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Tag Archives: Housing Markets
By Gabrielle Inder
This paper examines how information transfer about contamination levels found at brownfield sites capitalizes into nearby property values. More specifically, a hedonic model is used to test the impact on housing transaction prices when a binary measure (i.e. exceeding a threshold or not) or a continuous measure (i.e. chemical levels) is used. In the analysis, I exploit the variation in the contaminant thresholds, caused by regulatory conditions defined by the state of Massachusetts, holding the contaminant level constant. As thresholds are tied to neighborhood attributes in areas surrounding brownfields, threshold exceedance is potentially correlated to unobserved factors that impact housing values. An instrumental variables approach is used to create variation in threshold
exceedance through the use of an instrument that measures the presence to underground aquifers. After instrumenting for threshold exceedance, my estimates indicate that a 10.8% decrease in housing values occurs when a contaminant threshold is exceeded, while the continuous measures of toxicity indicate a negative but insignificant effect. These findings suggest that policy makers should consider information conveyance when creating policies to inform homeowners of pollution presence, as improved information provision may increase public awareness about local environmental concerns.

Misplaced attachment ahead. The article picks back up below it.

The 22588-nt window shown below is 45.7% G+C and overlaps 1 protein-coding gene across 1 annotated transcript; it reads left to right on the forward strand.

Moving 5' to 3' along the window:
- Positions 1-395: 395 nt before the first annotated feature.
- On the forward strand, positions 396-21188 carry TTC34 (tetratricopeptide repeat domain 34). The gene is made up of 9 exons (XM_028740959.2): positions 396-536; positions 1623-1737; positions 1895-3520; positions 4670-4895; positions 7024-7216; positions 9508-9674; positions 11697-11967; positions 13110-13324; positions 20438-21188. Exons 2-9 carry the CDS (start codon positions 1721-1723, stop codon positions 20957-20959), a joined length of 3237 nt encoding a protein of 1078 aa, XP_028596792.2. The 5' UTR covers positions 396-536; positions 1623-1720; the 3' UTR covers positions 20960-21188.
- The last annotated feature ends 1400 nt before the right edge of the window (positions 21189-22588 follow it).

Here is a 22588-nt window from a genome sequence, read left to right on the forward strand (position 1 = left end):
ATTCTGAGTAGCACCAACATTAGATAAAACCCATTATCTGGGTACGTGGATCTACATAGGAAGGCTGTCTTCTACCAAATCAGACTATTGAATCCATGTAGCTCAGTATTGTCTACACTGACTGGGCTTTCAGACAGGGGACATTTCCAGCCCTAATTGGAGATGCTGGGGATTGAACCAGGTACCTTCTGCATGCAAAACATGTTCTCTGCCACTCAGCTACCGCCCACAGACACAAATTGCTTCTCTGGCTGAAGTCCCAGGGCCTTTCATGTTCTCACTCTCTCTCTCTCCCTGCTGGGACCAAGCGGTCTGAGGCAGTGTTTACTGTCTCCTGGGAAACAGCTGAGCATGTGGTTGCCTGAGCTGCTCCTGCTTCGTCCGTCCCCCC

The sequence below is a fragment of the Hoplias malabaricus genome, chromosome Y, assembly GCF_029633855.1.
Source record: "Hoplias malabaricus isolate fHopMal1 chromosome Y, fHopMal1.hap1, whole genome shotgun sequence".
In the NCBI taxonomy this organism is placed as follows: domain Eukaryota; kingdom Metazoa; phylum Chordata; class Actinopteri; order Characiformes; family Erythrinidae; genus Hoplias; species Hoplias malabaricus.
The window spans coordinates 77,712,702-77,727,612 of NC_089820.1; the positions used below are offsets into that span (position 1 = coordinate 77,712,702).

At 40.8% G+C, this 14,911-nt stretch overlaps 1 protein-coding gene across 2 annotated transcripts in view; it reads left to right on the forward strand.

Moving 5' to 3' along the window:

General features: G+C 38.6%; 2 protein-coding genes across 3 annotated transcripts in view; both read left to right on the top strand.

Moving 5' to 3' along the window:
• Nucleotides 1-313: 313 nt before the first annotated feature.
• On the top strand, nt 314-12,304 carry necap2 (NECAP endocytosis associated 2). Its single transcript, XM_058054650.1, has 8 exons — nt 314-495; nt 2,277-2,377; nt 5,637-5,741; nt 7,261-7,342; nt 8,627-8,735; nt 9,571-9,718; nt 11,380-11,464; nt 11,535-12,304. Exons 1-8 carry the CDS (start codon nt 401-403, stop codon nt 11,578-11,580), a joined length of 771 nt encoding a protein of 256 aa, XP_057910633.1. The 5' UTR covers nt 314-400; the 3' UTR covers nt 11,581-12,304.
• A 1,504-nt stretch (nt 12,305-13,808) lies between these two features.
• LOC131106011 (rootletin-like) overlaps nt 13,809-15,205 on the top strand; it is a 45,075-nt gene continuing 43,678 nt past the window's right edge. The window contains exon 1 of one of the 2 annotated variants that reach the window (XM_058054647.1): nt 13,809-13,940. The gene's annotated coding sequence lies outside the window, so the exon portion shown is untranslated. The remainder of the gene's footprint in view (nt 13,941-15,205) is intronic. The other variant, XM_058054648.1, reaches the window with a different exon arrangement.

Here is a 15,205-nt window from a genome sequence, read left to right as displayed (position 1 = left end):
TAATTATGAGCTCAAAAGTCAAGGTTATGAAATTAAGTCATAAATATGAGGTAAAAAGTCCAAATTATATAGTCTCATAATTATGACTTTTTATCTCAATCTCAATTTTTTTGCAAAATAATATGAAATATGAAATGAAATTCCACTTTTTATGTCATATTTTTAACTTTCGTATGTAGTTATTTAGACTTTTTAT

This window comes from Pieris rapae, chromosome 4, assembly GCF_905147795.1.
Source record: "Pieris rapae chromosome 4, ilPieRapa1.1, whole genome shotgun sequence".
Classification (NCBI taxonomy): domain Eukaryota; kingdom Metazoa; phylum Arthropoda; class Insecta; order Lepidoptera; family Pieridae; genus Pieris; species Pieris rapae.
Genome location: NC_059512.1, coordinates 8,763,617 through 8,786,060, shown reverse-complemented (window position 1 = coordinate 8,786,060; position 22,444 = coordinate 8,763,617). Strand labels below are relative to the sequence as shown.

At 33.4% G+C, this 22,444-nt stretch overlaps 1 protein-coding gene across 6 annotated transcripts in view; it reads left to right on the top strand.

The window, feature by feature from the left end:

Advisor: Christopher Timmins, Michelle Connolly | JEL Codes: C26, Q5, Q53 | Tagged: Brownfields, Hedonic Analysis, Housing Markets, Instrumental Variables, Pollution
By Basel Fakhoury
The Great Migration caused massive demographic changes in Northeastern and Midwestern cities as African Americans moved from the South to the North. These changes led to economic discrimination and segregation within northern cities. This paper compares African American and white rental prices in four major cities: Chicago, Detroit, New York City, and Philadelphia in an effort to see how this discrimination and segregation affected rental prices. The results consistently show that in the most precise geographic area, prices rise as the concentration of blacks in those neighborhoods rise, which I believe is a result of overcrowding.
Advisor: Patrick Bayer | JEL Codes: J1, J11, J15, R31 | Tagged: